Considering solar energy?
September 20, 2017
By Karen Hao, Energy-Shocks
Considering solar energy? Solar is now so cheap in the United States it beat government goals by three years.
Solar continues to be a growing fraction of US utility-scale electricity generation. On September 12th the US Department of Energy announced that utility-grade solar panels have hit 2020 cost targets three years early. Utility-scale solar now averages around $1 per watt (the cost of the hardware’s electricity generation capacity) and $0.06 per kilowatt-hour (the cost of the electricity consumed), targets set in 2001 by the DOE’s SunShot Initiative.
The steady decline in the price of solar power is largely due to falling costs of photovoltaic hardware, driven by market competition, as well as improvements in efficiency, in part stimulated by DOE-funded research, according to a report released by the National Renewable Energy Laboratory on the same day. “Soft” costs like labor have also fallen, but at a slower rate.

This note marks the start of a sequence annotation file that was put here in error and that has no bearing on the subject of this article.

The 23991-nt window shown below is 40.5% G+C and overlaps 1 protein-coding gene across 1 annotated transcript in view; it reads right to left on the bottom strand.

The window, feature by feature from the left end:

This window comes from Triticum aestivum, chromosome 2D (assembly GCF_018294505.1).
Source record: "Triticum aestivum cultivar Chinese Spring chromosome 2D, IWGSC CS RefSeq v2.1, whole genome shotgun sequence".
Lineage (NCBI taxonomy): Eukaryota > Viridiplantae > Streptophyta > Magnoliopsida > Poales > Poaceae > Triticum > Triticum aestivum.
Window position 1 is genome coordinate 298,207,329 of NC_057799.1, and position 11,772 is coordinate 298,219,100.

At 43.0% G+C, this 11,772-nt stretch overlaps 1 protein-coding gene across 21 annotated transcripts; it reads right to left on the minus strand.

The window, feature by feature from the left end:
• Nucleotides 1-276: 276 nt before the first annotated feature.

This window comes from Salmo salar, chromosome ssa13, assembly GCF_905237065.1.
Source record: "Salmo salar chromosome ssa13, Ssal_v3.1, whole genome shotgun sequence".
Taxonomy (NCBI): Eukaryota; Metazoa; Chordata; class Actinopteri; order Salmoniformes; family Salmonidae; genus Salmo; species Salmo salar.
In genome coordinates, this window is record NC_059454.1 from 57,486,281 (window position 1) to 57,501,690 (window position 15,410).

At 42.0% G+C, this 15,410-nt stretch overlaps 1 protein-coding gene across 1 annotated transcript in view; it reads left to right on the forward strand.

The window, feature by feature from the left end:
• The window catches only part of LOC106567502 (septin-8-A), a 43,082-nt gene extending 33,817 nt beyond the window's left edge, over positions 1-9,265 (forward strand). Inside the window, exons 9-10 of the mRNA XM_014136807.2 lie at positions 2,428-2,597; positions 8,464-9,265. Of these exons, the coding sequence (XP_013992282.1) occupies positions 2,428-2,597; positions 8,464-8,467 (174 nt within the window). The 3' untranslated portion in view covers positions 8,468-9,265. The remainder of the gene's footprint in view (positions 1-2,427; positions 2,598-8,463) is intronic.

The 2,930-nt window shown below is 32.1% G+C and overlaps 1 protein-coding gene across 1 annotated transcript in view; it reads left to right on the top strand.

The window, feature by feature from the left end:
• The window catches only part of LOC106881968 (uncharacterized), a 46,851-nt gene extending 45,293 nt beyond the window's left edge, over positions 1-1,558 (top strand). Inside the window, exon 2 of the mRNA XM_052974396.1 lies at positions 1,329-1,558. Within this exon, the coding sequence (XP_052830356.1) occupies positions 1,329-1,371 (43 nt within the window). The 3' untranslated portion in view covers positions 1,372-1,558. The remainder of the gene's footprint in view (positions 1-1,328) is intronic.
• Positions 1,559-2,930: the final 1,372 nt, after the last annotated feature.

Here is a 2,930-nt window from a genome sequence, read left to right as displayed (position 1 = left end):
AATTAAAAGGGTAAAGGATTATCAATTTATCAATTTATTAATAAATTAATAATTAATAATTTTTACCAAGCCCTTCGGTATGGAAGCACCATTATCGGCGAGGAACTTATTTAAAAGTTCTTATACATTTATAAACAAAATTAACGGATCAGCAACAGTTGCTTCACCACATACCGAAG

Commercial and residential solar have also seen prices drop over time, though each is still 11% and 14% away from meeting their SunShot goals: $0.07 and $0.09 per kWh, respectively. According to June data from the US Energy Information Administration, solar was accounting for 1.4% of US utility-scale electricity generation in 2017. As costs continue to drop, that number is expected to grow. Have you considered solar in your business energy plan?
See SBAM Energy Solutions if you’d like help in this area.